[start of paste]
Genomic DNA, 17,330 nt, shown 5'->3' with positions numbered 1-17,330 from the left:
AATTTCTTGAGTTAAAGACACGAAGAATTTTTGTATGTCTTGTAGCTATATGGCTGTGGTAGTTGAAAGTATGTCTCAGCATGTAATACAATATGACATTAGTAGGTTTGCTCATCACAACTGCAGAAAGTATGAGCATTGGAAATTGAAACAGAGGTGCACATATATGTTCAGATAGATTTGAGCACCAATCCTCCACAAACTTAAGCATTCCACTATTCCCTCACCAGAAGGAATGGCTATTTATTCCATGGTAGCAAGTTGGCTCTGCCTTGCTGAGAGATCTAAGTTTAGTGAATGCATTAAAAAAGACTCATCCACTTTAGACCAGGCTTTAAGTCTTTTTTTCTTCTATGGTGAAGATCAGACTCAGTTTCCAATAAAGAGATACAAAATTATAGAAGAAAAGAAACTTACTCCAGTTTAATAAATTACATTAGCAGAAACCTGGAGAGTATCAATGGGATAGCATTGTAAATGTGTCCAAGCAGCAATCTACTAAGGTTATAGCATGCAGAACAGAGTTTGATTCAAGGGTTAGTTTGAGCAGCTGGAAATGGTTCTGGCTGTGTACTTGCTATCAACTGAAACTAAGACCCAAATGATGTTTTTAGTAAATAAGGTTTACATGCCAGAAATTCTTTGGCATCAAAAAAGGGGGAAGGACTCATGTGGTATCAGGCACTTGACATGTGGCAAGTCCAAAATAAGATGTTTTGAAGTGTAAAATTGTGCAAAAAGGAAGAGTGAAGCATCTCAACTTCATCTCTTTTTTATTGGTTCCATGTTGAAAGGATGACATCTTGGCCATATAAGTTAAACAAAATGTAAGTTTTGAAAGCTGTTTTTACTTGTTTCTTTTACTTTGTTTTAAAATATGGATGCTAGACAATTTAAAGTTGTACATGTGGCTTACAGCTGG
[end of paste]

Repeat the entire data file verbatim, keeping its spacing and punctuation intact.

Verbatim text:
Genomic DNA, 17,330 nt, shown 5'->3' with positions numbered 1-17,330 from the left:
AATTTCTTGAGTTAAAGACACGAAGAATTTTTGTATGTCTTGTAGCTATATGGCTGTGGTAGTTGAAAGTATGTCTCAGCATGTAATACAATATGACATTAGTAGGTTTGCTCATCACAACTGCAGAAAGTATGAGCATTGGAAATTGAAACAGAGGTGCACATATATGTTCAGATAGATTTGAGCACCAATCCTCCACAAACTTAAGCATTCCACTATTCCCTCACCAGAAGGAATGGCTATTTATTCCATGGTAGCAAGTTGGCTCTGCCTTGCTGAGAGATCTAAGTTTAGTGAATGCATTAAAAAAGACTCATCCACTTTAGACCAGGCTTTAAGTCTTTTTTTCTTCTATGGTGAAGATCAGACTCAGTTTCCAATAAAGAGATACAAAATTATAGAAGAAAAGAAACTTACTCCAGTTTAATAAATTACATTAGCAGAAACCTGGAGAGTATCAATGGGATAGCATTGTAAATGTGTCCAAGCAGCAATCTACTAAGGTTATAGCATGCAGAACAGAGTTTGATTCAAGGGTTAGTTTGAGCAGCTGGAAATGGTTCTGGCTGTGTACTTGCTATCAACTGAAACTAAGACCCAAATGATGTTTTTAGTAAATAAGGTTTACATGCCAGAAATTCTTTGGCATCAAAAAAGGGGGAAGGACTCATGTGGTATCAGGCACTTGACATGTGGCAAGTCCAAAATAAGATGTTTTGAAGTGTAAAATTGTGCAAAAAGGAAGAGTGAAGCATCTCAACTTCATCTCTTTTTTATTGGTTCCATGTTGAAAGGATGACATCTTGGCCATATAAGTTAAACAAAATGTAAGTTTTGAAAGCTGTTTTTACTTGTTTCTTTTACTTTGTTTTAAAATATGGATGCTAGACAATTTAAAGTTGTACATGTGGCTTACAGCTGG